To cultivate early primary care interest among preclerkship students, we developed a novel seminar titled “Primary Care Defined: Perspectives and Procedures.” The course was split into procedural workshops and interactive sessions highlighting clinician perspectives to promote experiential learning and professional mentorship.8,9 While similar educational strategies have been successfully applied to emergency medicine, anesthesiology, and surgical fields, none have been reported for primary care specialties.10 We hypothesized that early preclinical exposure to hands-on learning and meaningful clinical interactions would improve enrollees’ interest and attitudes toward a career in primary care, as measured by a modified validated Family Medicine Attitudes Questionnaire.

Methods

Course Design

This elective was a weekly, 1-hour, lunchtime seminar for Stanford preclerkship students. Following an introductory session, there were four case-based procedural workshops and four interactive sessions. Procedures included abscess incision and drainage, joint injection, intrauterine device insertion, and shave biopsy. Workshops included a patient case, a live demonstration, and small-group practice with an MD or PA facilitator. The interactive sessions addressed key topics such as work-life fit, salary, and posttraining trajectories through panel discussions or breakout groups with clinicians. Speakers from family medicine, internal medicine, and pediatrics across different practice settings were invited. Full details on our curriculum and workshop supplies can be found in the STFM Resource Library.11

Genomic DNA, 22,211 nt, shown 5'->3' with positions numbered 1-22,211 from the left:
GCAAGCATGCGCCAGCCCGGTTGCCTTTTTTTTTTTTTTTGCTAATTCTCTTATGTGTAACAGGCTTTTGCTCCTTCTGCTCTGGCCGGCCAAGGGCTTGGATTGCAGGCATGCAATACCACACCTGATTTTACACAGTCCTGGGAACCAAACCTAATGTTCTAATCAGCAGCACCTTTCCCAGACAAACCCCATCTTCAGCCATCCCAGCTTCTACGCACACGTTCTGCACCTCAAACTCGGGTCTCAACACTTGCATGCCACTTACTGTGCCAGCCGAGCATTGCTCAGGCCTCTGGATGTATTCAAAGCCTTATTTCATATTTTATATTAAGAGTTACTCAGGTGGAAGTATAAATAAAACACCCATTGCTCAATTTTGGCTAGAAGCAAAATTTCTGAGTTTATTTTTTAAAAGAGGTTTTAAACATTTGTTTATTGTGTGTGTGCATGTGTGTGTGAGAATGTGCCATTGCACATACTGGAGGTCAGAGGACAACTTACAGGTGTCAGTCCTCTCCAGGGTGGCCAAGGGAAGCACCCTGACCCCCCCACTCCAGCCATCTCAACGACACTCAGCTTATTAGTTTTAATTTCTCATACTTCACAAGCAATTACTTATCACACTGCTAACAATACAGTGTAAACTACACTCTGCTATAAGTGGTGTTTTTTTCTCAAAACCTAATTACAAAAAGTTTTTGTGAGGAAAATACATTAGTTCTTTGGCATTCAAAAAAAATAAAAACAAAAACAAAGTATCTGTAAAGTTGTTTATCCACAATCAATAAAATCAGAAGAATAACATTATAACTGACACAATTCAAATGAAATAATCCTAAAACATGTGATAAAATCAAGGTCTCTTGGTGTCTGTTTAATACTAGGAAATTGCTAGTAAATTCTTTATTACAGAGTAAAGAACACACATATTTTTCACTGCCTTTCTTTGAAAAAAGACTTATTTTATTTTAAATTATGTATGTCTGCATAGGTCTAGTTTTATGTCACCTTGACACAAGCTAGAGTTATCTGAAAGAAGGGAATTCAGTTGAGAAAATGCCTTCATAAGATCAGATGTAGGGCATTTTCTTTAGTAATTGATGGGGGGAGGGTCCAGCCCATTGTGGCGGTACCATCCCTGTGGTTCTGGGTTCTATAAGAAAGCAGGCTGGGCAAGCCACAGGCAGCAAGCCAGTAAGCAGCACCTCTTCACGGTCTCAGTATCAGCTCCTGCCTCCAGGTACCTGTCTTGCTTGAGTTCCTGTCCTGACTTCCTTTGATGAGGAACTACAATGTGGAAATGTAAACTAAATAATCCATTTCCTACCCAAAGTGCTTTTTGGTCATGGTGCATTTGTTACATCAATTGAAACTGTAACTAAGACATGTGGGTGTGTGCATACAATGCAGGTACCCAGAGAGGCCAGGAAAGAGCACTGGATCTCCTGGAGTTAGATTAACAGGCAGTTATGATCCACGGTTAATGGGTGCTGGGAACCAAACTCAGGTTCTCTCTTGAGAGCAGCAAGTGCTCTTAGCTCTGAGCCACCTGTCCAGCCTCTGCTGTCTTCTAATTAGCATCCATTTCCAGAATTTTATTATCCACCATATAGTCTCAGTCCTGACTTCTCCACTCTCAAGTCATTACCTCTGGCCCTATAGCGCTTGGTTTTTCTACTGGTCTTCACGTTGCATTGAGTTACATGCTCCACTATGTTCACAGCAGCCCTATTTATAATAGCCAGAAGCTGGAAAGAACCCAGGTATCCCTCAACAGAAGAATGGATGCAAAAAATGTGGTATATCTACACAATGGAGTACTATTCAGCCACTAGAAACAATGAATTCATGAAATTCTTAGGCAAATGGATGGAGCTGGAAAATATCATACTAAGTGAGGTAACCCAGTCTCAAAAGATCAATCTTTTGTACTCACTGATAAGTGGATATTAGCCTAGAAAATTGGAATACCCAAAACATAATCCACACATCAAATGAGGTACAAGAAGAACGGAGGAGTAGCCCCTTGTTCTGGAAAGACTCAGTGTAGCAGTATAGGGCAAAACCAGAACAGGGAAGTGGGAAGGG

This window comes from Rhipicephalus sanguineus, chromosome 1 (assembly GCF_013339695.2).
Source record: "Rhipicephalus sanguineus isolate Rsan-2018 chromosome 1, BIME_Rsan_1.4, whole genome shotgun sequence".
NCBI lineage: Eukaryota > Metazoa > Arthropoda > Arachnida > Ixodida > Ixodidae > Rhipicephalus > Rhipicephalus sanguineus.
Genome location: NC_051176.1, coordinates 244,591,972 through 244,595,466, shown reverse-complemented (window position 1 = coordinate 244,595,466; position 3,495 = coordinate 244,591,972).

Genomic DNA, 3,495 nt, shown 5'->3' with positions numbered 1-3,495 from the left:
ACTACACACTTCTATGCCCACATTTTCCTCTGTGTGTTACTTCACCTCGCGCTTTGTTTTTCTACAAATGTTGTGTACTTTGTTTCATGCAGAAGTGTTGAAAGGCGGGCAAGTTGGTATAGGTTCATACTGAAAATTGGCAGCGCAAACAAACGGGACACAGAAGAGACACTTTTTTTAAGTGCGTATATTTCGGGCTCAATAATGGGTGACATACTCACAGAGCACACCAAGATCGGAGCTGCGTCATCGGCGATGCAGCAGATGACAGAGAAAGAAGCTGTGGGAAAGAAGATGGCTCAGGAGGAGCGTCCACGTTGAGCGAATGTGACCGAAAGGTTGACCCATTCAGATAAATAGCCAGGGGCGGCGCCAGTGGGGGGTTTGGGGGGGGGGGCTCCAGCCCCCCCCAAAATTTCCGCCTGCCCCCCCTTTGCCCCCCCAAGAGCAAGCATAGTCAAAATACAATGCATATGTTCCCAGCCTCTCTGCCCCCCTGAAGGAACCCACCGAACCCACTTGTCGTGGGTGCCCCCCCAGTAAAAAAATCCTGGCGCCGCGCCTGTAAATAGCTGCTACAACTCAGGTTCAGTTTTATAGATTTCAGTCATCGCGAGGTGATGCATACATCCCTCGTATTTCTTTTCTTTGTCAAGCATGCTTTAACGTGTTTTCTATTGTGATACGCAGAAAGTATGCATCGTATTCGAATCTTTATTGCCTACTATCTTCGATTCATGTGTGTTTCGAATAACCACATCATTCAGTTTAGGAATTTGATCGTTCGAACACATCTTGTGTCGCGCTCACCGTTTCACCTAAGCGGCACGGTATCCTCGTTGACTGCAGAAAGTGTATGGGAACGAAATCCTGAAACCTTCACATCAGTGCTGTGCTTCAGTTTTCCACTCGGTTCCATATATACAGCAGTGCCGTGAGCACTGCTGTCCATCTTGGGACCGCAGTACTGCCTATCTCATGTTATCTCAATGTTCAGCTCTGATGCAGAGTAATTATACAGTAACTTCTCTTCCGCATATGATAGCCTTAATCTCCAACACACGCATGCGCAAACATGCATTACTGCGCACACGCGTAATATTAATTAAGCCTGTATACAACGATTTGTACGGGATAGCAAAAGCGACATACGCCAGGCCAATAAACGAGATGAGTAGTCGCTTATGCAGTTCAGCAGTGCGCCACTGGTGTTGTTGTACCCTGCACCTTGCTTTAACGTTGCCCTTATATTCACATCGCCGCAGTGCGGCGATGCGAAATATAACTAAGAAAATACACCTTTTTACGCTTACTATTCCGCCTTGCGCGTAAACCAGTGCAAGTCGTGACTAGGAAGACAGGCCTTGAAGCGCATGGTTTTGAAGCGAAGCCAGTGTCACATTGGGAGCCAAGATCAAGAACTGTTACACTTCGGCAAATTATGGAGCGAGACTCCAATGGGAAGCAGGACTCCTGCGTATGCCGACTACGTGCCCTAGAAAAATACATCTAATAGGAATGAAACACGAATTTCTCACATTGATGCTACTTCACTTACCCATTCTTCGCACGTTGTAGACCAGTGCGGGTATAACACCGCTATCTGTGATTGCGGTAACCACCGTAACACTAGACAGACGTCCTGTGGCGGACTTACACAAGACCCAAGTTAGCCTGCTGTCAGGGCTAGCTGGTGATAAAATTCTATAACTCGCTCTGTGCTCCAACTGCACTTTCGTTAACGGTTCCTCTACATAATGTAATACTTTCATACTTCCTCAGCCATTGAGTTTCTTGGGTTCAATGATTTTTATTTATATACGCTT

Outcomes Evaluation

To evaluate changes in enrollees’ attitudes toward primary care, we modified the previously-validated 14-item Family Medicine Attitudes Questionnaire, which covers six domains (patient relationships, competence and expertise, lifestyle, research, specialty importance, and shortage).12 Our final unvalidated survey contained 11 5-point Likert scale items from the original instrument,13 with an additional question assessing interest in primary care, scaled from 1 to 7 for greater statistical sensitivity.14 We administered the survey during the first and last weeks of the academic quarter. A nonenrolled control group was recruited through school mailing lists. No compensation was offered for completing the questionnaire. We programmed the tool using Qualtrics XM software (Provo, UT).

We used one-way analyses of covariance (ANCOVA) to test the null hypothesis that enrollee attitudes toward primary care were equal to those of control participants. We assigned enrollment status as the fixed factor, with gender, program (MD vs PA), and precourse responses as covariates, based on variables with major differences between enrollees and controls. We also performed an ANOVA of change from baseline to confirm our findings due to concern for unconsidered selection bias.15 We used SPSS software, version 24.0 (IBM Corp, Armonk, NY) for statistical analysis, and set statistical significance at P<.05.

The Stanford University Institutional Review Board determined that this study did not meet the definition of human subjects’ research.

Results